Coordinator and Director at Healthcare Information For All (HIFA), Dr Neil Pakenham-Walsh, talks about his organisation’s vision of enabling universal access to healthcare information and the role of mHealth therein.

You have a really interesting background that brought you to your current role. Tell us a bit about that and the founding of HIFA.

Over the years I’ve found myself in a number of professionally isolated health worker roles, from being a medical officer on an expedition in cloudforest in Ecuador to aiding a large archaeology project in Peru – all of which had a big impact on me. A couple of years later I went into medical publishing, where I started as Deputy Editor for the free health journal for doctors in Africa, Medicine Digest, and then went on to become an Editor at the Wellcome Trust where I worked on Topics in international Health, a series of CD-ROMS for health professionals in low- and middle-income countries (LMICs).

In 1994 I attended a conference at the British Medical Association (BMA) in London which focused on the question of how to improve the availability and use of health information in LMICs.  From that moment on I realised that was my personal niche and mission. I then got a job with the international development charity INASP as their first Health Programme Manager, where I remained for the next nine years.

In 2004 I was invited by Fiona Godlee, the current Editor in Chief of the BMJ, to co-author a piece that had been commissioned by the World Health Organisation (WHO) around this issue of how to improve the availability of health information in LMICs. In that piece, we called on WHO to take the lead in championing the goal of Healthcare Information For All. This was published as an article in The Lancet called: “Can we achieve health information for all by 2015?”.

Meanwhile, I left INASP with an increasing interest around the information needs – not only for scientific journals, which was the main focus of INASP at that time, but also the information needs of ordinary citizens and front-line health workers. Together with a couple of colleagues who had a similar interest in this area, I set up small non-profit called Global Healthcare Information Network that became the registered framework for the HIFA project.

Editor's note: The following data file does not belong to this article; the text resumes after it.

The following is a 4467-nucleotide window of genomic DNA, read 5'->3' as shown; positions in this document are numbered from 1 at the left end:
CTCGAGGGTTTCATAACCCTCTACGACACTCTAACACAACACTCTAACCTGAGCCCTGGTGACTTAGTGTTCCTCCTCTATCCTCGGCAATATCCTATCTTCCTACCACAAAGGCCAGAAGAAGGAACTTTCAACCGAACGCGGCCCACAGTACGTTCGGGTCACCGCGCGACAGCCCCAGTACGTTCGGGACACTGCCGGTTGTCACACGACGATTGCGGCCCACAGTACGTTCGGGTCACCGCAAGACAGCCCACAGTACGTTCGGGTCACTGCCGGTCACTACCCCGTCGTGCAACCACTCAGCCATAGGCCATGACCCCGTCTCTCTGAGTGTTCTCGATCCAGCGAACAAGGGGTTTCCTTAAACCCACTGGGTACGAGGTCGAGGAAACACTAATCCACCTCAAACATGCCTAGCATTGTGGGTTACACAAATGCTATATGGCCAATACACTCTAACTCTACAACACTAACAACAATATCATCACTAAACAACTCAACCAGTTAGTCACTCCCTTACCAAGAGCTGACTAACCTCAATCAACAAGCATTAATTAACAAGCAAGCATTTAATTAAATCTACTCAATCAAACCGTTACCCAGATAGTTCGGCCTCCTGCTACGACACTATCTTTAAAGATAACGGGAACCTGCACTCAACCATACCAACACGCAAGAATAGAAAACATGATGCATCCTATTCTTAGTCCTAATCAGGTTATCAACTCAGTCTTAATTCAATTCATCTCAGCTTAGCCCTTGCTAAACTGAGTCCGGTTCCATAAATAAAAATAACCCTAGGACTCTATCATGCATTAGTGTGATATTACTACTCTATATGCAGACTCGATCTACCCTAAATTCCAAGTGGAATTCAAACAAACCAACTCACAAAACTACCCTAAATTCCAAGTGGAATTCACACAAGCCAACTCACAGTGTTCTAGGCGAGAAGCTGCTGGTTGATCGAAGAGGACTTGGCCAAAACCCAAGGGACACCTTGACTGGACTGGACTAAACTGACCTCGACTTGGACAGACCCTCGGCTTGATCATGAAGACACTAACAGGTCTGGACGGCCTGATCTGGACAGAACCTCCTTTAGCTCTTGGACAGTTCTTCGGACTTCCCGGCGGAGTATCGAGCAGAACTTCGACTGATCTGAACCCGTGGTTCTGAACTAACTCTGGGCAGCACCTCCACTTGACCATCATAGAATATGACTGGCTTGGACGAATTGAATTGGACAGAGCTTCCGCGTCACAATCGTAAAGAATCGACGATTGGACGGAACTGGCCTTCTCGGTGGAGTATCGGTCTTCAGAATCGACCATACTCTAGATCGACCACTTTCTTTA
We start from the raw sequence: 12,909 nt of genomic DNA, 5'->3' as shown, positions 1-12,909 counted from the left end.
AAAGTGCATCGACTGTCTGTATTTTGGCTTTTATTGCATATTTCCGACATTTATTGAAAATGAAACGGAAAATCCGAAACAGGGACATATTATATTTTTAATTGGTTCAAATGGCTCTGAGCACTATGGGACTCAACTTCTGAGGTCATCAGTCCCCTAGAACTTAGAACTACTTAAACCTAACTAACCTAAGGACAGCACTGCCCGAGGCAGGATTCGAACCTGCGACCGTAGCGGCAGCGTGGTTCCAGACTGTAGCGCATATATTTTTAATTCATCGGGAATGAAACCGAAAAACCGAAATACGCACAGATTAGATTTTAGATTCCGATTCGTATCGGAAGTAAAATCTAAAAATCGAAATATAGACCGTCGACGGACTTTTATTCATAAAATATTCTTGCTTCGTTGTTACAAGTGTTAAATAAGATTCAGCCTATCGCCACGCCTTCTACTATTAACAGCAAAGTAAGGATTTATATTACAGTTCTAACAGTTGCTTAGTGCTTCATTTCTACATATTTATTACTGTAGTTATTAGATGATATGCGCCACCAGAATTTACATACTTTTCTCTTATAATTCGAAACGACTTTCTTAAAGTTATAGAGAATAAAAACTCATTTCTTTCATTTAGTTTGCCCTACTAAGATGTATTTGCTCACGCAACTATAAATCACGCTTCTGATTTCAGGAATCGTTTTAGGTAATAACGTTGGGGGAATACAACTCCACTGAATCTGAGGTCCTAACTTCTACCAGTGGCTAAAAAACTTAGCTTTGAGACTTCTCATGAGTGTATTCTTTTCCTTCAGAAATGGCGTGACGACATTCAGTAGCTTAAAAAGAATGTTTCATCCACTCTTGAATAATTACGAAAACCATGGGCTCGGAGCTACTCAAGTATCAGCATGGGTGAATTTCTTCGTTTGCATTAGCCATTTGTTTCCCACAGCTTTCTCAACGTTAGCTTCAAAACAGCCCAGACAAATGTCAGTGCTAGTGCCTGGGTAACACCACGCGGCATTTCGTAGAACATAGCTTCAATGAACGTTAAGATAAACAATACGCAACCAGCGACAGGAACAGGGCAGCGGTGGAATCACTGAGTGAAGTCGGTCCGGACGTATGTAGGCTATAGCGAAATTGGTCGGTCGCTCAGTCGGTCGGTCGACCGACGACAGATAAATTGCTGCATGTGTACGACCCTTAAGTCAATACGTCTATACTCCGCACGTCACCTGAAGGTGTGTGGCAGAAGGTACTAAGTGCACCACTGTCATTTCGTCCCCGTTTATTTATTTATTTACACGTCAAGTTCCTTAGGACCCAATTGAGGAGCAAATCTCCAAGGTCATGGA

We went on to launch HIFA with help from the BMJ in October 2006. At that time we were supported with a letter from the WHO which basically said that our work is important and that HIFA is an ambitious goal, but it can be achieved if all stakeholders work together. Indeed, this is what HIFA is all about; it’s trying to bring all the stakeholders together in a global community and campaign.

Tell us more about the importance of HIFA.

HIFA supports global health discussion forums, so you can think of it as a 24/7 virtual conference. Our network includes thousands of health information providers who are all working in different capacities, languages, countries, with different levels of health workers, in different parts of the global healthcare information system. We have large numbers from Africa – in South Africa there are around 300 members and in Nigeria we have 1,300 members. Our main forum is in English but we also run HIFA-French (mainly francophone Africa) and HIFA-Portuguese (mainly Brazil, Angola, Mozambique and other Portuguese-speaking countries in Africa).  On each forum we have the full range of stakeholders: health professionals, policy makers, researchers, publishers, information professionals, social scientist, citizen representatives. We share a common interest in empowering citizens, health professionals, and policymakers with the information they need to protect their own health and the health of others.

One of the things that HIFA is trying to do is to bring together stakeholders from each of those areas to try and work out the issues and support each other so that we can better understand the drivers and barriers and what can be done about them. But it is a complex business – there’s no quick fix.

What sort of information is most useful to healthcare workers in Africa?

We did a review in 2009 that suggested that across Africa there is a gross deficit in the availability of information and therefore healthcare knowledge among front-line health professionals. Because of the weak health information system and the fact that they’re not getting the information that they need to learn and use as a reference for healthcare, they are putting African citizens in danger.